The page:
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by Ron

Ron Haynes writes for The Wisdom Journal, a blog about making wise choices, improving your finances, and having a better life.

Make your own seasoning blends: 7 unique recipes

I love to make my own seasoning blends. It allows me to tailor the flavors to my particular tastes, and it also allows me to adjust the heat so my kids will enjoy their food as well. To top it off, I’m able to avoid all those unpronouncable chemicals that look like someone just ran their hands over the keyboard when coming up with a name (sodiumbicloroethylphosphotrimethylnitrite80 anyone?).

Here’s a few of my favorites. Enjoy!

Seasoned Salt

    6 tbsp salt (I prefer Kosher)
    1/2 tsp dried thyme
    1/2 tsp marjoram
    1/2 tsp garlic powder
    2 1/4 tsp paprika
    1 tsp dry mustard
    1/4 tsp onion powder
    1/8 tsp dill
    1/2 tsp celery salt

Put all ingredients into a mini food processor or spice blender and give it a whir on low. Use anywhere you want a kick of flavor!

Blackened Seasoning

    4 tsp ground paprika
    2 tsp dried thyme
    2 tsp onion powder
    2 tsps garlic powder
    1/2 tbsp granulated sugar
    2 tsp salt (Kosher)
    2 tsp black pepper
    1 tsp ground cayenne pepper, or to your taste – be careful!
    1 ttsp dried oregano
    3/4 tsp ground cumin
    1/4 tsp ground nutmeg

Place all ingredients in a jar, give it a good shake, and store in a cool, dark place. Shake up the jar well to distribute the spices before each use. I use this by putting a light coating of butter on a piece of chicken or fish, then covering it in the spice blend. Place the prepared meat on a scorching hot iron skillet (hint: use the grill outdoors to avoid setting off the smoke detector), and cook through, turning once. My mouth is watering just thinking about it.

Poultry Seasoning

    1 tsp Kosher salt
    1 tsp white pepper
    1 tsp paprika (try smoked paprika for a twist!)
    1 tsp dry mustard
    1/2 tsp ground bay leaves
    1 tsp garlic powder

Measure all ingredients into a jar or zip top bag, seal and shake well. Rub well into poultry before baking, grilling, or tossing in the crockpot. It really does jazz up poultry and keeps it from tasting bland.

Taco Seasoning

    1 tbsp chili powder
    2 tsp onion powder
    1 tsp ground cumin
    1 tsp garlic powder
    1 tsp paprika
    1 tsp powdered oregano
    1 tsp sugar
    1/2 tsp. Kosher salt

Mix all ingredients together. This makes the equilivant of a 1/4 ounce package of commercial taco seasoning mix. You can mix this into ground meat, or use as a seasoning rub before grilling chicken or skirt steak. We use it primarily for tacos and burritos and it tastes so much better than the commercially available mixes.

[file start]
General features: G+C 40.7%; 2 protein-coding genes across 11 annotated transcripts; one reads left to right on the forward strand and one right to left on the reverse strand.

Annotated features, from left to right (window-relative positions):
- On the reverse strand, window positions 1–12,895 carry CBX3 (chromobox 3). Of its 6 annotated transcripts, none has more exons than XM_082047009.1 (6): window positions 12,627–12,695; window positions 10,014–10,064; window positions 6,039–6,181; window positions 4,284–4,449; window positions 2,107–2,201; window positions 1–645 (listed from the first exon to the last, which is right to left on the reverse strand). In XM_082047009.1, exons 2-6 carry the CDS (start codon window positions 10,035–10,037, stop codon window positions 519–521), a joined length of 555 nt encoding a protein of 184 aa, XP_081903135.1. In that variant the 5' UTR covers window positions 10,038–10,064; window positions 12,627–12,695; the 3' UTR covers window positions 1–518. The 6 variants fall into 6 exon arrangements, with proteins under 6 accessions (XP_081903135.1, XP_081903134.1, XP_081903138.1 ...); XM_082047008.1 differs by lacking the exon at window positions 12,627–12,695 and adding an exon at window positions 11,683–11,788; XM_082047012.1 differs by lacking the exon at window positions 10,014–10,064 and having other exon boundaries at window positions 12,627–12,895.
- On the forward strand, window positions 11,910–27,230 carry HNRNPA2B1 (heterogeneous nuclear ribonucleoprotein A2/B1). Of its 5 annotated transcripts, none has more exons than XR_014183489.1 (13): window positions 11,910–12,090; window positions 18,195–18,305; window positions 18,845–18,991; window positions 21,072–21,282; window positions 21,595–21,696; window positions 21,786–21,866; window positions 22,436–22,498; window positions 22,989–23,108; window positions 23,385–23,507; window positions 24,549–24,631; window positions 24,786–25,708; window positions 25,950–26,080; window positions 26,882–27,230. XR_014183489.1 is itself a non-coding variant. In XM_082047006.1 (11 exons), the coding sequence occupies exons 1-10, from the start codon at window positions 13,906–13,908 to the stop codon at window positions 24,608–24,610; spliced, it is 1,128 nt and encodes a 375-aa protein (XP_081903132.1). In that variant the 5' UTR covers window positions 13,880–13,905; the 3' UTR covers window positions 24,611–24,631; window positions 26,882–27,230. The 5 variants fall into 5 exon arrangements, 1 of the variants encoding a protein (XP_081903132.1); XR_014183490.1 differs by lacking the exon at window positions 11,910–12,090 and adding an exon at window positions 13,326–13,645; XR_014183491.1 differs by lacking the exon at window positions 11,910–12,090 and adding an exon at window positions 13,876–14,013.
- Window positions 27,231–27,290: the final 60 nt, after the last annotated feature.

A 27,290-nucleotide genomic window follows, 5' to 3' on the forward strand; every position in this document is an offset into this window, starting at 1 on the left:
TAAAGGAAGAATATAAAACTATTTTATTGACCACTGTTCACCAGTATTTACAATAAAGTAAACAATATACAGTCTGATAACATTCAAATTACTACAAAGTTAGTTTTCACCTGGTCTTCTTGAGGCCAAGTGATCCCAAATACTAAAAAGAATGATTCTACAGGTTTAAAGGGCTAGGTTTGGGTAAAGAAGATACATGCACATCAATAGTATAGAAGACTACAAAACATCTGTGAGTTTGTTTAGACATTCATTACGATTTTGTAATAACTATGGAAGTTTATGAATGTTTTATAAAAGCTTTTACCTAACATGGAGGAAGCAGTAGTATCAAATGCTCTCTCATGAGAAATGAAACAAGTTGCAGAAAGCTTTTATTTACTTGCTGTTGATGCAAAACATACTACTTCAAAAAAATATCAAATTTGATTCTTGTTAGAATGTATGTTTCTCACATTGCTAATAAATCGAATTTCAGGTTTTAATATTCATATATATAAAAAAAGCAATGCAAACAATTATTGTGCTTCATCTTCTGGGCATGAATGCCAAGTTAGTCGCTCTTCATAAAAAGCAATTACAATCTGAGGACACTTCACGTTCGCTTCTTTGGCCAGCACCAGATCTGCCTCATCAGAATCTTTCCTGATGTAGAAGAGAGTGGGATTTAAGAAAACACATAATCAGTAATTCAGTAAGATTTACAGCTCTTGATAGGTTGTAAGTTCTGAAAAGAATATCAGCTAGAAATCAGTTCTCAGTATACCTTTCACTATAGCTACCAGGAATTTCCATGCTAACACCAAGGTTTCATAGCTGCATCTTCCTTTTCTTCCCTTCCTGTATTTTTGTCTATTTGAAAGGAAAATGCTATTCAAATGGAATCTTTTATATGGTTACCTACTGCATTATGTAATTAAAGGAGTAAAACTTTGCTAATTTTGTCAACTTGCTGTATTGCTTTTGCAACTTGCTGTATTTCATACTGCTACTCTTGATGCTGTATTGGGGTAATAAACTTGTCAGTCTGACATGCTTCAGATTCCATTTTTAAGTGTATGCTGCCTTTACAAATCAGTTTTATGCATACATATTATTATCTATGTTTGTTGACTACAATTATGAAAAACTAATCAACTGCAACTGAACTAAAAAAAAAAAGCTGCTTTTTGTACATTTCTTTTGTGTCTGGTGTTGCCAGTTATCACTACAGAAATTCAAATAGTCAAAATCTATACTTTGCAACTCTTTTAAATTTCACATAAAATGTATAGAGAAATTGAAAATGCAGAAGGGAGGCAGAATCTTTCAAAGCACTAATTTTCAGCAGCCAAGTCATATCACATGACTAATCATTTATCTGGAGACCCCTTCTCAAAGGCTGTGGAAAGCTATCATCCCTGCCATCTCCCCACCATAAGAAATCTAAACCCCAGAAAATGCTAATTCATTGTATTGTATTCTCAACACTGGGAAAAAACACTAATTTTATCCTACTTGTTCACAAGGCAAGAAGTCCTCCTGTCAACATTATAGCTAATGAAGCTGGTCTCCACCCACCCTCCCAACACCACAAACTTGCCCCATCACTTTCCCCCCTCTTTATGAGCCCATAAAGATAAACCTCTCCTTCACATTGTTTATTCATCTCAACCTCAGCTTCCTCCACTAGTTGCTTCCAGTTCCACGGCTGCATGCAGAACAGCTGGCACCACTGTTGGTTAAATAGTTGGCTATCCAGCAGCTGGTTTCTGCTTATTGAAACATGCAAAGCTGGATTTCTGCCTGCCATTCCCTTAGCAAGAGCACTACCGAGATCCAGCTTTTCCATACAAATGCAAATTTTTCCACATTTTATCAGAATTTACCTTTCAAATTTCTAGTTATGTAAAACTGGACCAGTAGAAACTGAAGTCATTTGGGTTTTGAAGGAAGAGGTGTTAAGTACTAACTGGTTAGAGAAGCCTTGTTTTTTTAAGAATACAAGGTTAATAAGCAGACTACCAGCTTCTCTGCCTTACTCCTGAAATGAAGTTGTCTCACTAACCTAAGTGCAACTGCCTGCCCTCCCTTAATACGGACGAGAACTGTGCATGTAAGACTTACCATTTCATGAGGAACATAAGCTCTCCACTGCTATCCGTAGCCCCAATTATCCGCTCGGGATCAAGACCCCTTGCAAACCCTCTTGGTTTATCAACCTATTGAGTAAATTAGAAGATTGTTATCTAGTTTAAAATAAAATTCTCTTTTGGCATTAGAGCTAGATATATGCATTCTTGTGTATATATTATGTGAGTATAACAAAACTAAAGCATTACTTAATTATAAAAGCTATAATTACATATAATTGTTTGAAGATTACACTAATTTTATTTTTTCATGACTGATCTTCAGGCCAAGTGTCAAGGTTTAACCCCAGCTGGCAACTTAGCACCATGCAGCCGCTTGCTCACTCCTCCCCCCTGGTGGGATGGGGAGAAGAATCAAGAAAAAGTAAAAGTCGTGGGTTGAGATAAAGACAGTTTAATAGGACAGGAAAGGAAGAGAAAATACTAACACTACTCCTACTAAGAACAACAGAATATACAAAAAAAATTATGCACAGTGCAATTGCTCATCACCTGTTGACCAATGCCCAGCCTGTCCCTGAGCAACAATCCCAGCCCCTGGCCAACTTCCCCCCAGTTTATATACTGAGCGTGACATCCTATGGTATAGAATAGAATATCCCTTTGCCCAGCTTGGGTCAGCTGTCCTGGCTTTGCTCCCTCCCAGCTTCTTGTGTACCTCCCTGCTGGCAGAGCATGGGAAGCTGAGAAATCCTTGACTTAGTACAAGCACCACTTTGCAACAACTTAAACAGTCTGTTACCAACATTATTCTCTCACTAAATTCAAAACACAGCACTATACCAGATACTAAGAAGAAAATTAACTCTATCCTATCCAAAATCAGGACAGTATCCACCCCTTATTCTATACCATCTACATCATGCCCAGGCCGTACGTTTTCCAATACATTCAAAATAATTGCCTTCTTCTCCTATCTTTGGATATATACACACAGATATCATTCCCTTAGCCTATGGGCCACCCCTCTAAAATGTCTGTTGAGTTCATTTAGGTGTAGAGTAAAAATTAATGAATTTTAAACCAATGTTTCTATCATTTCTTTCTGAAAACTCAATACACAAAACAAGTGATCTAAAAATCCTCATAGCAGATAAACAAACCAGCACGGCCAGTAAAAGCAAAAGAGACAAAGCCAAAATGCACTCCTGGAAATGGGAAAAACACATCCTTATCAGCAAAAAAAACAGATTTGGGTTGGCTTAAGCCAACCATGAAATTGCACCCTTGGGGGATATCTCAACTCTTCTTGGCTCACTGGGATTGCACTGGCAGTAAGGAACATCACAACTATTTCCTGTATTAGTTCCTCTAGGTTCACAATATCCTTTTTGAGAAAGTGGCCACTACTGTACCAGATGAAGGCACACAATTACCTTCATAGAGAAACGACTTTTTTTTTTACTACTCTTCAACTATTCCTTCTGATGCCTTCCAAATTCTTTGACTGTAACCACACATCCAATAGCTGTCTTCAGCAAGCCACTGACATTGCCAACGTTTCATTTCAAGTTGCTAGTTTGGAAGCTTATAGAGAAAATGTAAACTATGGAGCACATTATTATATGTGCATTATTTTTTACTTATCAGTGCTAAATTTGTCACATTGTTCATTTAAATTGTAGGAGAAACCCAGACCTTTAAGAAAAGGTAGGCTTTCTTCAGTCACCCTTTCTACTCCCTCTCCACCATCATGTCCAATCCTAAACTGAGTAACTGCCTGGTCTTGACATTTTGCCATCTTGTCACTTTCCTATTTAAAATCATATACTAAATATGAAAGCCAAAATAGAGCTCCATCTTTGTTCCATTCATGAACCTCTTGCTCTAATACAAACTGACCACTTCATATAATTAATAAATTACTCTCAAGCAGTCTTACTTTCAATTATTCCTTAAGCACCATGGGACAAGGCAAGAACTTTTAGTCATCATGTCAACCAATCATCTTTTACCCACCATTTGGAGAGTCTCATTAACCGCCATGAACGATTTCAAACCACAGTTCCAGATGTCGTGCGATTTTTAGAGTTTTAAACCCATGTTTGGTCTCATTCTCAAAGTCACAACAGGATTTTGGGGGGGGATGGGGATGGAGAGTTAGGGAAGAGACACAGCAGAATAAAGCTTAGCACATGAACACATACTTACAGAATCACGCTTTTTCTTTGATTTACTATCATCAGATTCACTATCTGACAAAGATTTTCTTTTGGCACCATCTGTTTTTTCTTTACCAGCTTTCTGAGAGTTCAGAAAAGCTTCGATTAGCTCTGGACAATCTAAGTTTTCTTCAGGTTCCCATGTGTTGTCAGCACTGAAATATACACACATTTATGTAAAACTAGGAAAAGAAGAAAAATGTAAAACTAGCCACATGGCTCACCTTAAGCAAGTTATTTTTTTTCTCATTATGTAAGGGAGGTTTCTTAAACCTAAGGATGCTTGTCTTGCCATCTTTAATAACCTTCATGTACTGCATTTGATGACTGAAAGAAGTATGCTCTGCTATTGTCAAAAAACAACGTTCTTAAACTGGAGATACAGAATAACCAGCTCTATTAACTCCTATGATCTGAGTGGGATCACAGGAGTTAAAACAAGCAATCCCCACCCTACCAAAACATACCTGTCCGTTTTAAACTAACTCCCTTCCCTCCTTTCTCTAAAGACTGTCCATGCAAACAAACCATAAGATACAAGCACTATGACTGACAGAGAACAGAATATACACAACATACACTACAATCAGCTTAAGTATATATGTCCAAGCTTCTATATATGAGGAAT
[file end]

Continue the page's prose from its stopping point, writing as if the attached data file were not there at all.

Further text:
Pumpkin Pie Spice

    2 tbsp cinnamon
    1 1/2 tsp ginger
    1 1/2 tsp nutmeg
    1 tsp ground cloves

Measure all ingredients into a jar or zip top bag. Mix it into one cup of brown sugar, 2 cups of baked pumpkin, 1/4 cup of evaporated milk and two egg yolks. Then fold this into two whipped egg whites and 1/3 cup of sugar and bake in a prepared pie shell for a wonderful pumpkin pie.

Dry BBQ Rub

    6 tbsp brown sugar, tightly packed
    2 tbsp Kosher salt
    1 tbsp chili powder
    1/2 tsp ground black pepper
    1/2 tsp cayenne pepper (optional)
    1/2 tsp thyme
    1/2 tsp onion powder
    1/2 tsp garlic powder

Measure all ingredients into a jar or zip top bag. I rub this mixture on a pork shoulder and then let it sit overnight in the refrigerator. The next day, I take the shoulder out and let it come to room temperature, then smoke it at 190 degrees for 20+ hours with hickory smoke. Again, my mouth is watering…

Southwestern Seasoning Blend

    2 1/2 tbsp chili powder
    1 tbsp ground coriander
    1 tbsp Kosher salt
    1 tbsp dried oregano
    2 tbsp paprika
    1 tsp black pepper
    2 tsp ground cumin
    1 tsp cayenne pepper or crushed red pepper

Measure all ingredients into a jar or zip top bag. This is a mixture that you can use on just about anything when you want that Southwest flavor kick. Try it on eggs, fish, or chicken for a powerful Tex-Mex taste.

Be willing to experiment with these and try some variations if you dare! Be careful when handling two things though, raw eggs or meats, and red pepper or cayenne. Always wash your hands thoroughly after handling meat and whatever you do, don’t rub your eyes for at least two days after touching cayenne … trust me … the voice of experience!

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